Explore Alastair's thoughts across three separate blog collections: 

 

contemporary

Updates and new stories about movies, TV shows, tabletop gaming and more. 

classic

Classic TV & film retrospectives from Alastair's personal movie collection.

nostalgia

Retro cartoons, toys and video games; the Nostalgia Collection is where you'll find everything that makes him feel nostalgic.

The World Wide Web

The World Wide Web

Pretty much everything about the web has changed; from the way we communicate over it, to the way we access it, and even the speed at which information travels over it (and wirelessly too, no less). Then of course there's the way that we all panic about who can see the stuff we publicly post on Facebook, the way that pop-up advertising has proliferated like a cancerous disease, and how no matter how hard I try to focus on writing an article about the Internet, I can't help but be distracted by the Internet.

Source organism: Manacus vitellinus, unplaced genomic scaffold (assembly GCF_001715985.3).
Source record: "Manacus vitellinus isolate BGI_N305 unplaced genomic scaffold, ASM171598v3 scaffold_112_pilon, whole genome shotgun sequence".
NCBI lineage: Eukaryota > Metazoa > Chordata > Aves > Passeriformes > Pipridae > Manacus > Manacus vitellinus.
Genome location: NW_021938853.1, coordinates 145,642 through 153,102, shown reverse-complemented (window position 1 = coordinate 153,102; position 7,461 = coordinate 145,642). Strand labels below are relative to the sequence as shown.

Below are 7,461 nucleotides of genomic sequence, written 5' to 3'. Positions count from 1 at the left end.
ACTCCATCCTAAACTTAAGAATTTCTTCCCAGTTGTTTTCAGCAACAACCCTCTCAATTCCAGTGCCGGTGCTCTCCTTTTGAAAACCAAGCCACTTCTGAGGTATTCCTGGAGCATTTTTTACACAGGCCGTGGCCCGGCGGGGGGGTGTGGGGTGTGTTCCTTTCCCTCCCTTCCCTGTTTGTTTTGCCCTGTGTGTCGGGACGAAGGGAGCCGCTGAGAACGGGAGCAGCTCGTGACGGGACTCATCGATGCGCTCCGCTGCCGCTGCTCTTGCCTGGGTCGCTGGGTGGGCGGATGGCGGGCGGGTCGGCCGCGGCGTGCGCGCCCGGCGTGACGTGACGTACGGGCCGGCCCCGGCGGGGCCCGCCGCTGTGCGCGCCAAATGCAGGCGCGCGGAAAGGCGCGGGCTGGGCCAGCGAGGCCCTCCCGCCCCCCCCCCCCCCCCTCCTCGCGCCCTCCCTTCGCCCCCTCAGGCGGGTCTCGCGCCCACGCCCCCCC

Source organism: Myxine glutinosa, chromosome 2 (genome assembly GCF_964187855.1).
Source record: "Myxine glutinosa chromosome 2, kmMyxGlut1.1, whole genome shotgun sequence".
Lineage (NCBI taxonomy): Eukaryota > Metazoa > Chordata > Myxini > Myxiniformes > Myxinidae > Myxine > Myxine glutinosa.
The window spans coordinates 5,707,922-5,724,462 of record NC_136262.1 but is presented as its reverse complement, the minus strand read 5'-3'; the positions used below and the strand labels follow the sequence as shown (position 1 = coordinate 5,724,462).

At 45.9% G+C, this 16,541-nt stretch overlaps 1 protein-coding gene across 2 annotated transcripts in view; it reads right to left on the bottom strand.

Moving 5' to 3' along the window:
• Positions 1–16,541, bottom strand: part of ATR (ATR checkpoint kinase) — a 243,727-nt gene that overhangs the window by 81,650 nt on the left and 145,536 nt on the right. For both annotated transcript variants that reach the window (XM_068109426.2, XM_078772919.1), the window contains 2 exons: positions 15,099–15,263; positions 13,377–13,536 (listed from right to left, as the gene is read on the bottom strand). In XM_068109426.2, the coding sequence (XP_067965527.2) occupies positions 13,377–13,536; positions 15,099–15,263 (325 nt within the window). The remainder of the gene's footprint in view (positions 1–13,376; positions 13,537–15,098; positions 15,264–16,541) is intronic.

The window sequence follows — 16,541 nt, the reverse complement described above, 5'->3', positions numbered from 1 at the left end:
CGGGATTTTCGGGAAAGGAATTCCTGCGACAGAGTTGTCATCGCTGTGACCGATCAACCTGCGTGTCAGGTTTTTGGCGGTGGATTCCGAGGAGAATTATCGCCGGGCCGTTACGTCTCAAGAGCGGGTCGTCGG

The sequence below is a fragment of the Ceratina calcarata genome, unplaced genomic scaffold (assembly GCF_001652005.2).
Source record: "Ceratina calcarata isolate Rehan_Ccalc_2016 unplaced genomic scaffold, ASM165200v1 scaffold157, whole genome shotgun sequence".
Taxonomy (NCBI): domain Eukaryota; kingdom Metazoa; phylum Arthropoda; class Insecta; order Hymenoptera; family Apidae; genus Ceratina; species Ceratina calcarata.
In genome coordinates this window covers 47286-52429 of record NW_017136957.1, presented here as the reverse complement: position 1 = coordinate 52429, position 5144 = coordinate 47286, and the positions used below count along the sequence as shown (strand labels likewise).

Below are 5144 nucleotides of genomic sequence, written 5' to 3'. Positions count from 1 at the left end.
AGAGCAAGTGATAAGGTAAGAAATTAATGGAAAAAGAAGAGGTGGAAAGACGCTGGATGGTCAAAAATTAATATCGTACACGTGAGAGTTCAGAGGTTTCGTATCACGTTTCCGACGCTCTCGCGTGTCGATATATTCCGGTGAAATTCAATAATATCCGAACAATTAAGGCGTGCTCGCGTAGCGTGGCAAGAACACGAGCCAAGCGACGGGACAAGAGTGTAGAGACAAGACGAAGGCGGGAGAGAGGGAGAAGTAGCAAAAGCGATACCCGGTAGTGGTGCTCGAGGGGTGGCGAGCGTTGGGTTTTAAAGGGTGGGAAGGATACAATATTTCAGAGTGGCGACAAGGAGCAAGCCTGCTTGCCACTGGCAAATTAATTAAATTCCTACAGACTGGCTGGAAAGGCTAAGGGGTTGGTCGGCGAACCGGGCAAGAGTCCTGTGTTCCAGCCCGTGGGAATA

Of course it wasn't always like this. For a start, it wasn't even always-on. Before we could access the wealth of human knowledge or the low-quality JPEGs of The Spice Girls that we knew the Internet would bestow upon us, we had to sit patiently and wait for a couple of minutes/years whilst the modulator-demodulator sang the song of its people.

That's right Internauts*, today we're gonna be talking about the Internet of the 90s. 

 

Internet providers

It wasn't until 1996 that we were able to get the Internet at home. I still remember my father introducing me to the fabled World Wide Web, courtesy of a free disc/coaster provided by AOL. He had strict rules about how long I could be on for though, because not only were we paying a monthly subscription for the Internet, we were also paying by-the-minute for the phone line too.

Today I found one of my old school diaries and my father's email address is still written in there; pberry3930@aol.com. I have no idea what exactly those four numbers were supposed to represent, but I wouldn't have been surprised if it was related to the total cost of our first internet bill.